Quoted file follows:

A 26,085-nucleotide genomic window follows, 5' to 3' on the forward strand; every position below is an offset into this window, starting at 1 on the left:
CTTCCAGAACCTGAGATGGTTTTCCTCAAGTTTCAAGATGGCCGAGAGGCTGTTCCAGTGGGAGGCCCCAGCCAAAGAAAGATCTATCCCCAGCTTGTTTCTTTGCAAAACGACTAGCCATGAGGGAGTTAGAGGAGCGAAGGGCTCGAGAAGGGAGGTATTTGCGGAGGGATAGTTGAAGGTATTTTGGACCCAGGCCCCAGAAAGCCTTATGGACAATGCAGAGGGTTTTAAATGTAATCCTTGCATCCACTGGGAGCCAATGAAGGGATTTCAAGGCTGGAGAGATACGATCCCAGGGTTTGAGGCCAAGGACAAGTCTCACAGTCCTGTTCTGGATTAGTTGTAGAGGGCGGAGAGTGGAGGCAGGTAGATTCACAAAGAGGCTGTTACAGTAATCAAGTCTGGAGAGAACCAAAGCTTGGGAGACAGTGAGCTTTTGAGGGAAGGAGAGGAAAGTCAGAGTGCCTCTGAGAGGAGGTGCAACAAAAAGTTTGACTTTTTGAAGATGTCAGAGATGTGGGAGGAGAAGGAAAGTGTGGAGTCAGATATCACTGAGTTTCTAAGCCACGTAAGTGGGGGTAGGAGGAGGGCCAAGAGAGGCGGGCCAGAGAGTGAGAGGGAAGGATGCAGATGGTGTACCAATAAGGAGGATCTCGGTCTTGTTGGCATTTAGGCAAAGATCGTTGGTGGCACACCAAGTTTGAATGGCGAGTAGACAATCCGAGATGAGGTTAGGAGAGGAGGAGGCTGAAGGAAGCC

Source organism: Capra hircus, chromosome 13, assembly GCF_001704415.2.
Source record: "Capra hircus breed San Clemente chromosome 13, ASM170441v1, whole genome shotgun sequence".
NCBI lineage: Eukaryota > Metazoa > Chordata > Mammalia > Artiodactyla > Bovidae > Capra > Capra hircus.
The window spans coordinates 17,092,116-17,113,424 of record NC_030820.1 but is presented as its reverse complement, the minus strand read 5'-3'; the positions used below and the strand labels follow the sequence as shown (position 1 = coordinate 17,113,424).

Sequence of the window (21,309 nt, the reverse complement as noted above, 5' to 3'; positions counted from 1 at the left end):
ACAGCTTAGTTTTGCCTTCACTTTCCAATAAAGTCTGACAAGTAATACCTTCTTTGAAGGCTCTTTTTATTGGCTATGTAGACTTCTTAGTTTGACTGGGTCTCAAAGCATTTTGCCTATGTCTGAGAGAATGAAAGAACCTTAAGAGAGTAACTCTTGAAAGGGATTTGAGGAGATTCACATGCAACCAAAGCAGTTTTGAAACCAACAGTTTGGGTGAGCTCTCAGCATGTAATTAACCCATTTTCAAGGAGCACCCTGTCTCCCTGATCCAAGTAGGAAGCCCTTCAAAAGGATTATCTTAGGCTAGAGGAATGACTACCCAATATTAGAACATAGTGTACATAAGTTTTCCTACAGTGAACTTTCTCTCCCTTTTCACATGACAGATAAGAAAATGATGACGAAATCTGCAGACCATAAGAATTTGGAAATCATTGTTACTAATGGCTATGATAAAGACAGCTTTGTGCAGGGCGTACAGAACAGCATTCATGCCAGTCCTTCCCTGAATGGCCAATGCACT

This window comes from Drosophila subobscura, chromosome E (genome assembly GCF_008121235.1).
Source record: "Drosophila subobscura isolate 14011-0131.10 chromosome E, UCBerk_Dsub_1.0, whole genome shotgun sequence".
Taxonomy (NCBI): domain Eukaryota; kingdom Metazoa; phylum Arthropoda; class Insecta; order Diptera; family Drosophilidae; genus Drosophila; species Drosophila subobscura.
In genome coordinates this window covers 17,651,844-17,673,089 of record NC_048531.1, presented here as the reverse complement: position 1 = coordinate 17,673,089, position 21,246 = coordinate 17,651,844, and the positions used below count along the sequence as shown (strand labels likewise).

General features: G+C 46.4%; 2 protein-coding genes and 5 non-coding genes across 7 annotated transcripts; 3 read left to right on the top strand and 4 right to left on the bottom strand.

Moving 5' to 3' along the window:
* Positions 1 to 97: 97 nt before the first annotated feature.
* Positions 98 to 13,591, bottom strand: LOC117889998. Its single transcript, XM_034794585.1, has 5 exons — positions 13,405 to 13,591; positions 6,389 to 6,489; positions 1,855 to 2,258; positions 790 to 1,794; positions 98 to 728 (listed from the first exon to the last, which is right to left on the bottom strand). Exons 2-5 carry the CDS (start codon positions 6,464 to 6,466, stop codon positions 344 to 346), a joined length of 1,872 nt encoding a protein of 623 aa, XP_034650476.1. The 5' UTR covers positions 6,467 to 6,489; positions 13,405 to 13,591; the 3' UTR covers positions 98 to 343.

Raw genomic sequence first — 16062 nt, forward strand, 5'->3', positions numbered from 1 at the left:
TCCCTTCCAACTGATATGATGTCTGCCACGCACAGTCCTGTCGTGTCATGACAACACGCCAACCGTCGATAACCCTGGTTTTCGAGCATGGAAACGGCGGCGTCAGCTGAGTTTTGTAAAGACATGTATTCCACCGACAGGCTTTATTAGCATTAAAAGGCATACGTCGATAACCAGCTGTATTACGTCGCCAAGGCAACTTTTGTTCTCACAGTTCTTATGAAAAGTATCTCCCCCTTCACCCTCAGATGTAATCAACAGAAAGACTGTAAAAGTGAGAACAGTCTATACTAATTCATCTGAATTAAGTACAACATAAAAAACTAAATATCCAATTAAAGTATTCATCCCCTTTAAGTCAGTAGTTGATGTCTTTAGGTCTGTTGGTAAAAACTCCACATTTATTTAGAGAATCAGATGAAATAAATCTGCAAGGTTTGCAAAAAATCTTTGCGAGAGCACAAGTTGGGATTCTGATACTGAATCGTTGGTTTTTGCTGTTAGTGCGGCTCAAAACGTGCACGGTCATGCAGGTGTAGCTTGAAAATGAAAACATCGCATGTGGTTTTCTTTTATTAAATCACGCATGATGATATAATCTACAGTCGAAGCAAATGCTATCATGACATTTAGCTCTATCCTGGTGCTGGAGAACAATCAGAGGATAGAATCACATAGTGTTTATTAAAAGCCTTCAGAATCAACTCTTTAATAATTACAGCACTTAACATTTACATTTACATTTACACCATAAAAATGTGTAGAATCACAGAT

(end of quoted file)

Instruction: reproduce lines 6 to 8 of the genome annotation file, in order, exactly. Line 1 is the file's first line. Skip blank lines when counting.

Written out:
The window spans coordinates 17,092,116-17,113,424 of record NC_030820.1 but is presented as its reverse complement, the minus strand read 5'-3'; the positions used below and the strand labels follow the sequence as shown (position 1 = coordinate 17,113,424).

Sequence of the window (21,309 nt, the reverse complement as noted above, 5' to 3'; positions counted from 1 at the left end):
ACAGCTTAGTTTTGCCTTCACTTTCCAATAAAGTCTGACAAGTAATACCTTCTTTGAAGGCTCTTTTTATTGGCTATGTAGACTTCTTAGTTTGACTGGGTCTCAAAGCATTTTGCCTATGTCTGAGAGAATGAAAGAACCTTAAGAGAGTAACTCTTGAAAGGGATTTGAGGAGATTCACATGCAACCAAAGCAGTTTTGAAACCAACAGTTTGGGTGAGCTCTCAGCATGTAATTAACCCATTTTCAAGGAGCACCCTGTCTCCCTGATCCAAGTAGGAAGCCCTTCAAAAGGATTATCTTAGGCTAGAGGAATGACTACCCAATATTAGAACATAGTGTACATAAGTTTTCCTACAGTGAACTTTCTCTCCCTTTTCACATGACAGATAAGAAAATGATGACGAAATCTGCAGACCATAAGAATTTGGAAATCATTGTTACTAATGGCTATGATAAAGACAGCTTTGTGCAGGGCGTACAGAACAGCATTCATGCCAGTCCTTCCCTGAATGGCCAATGCACT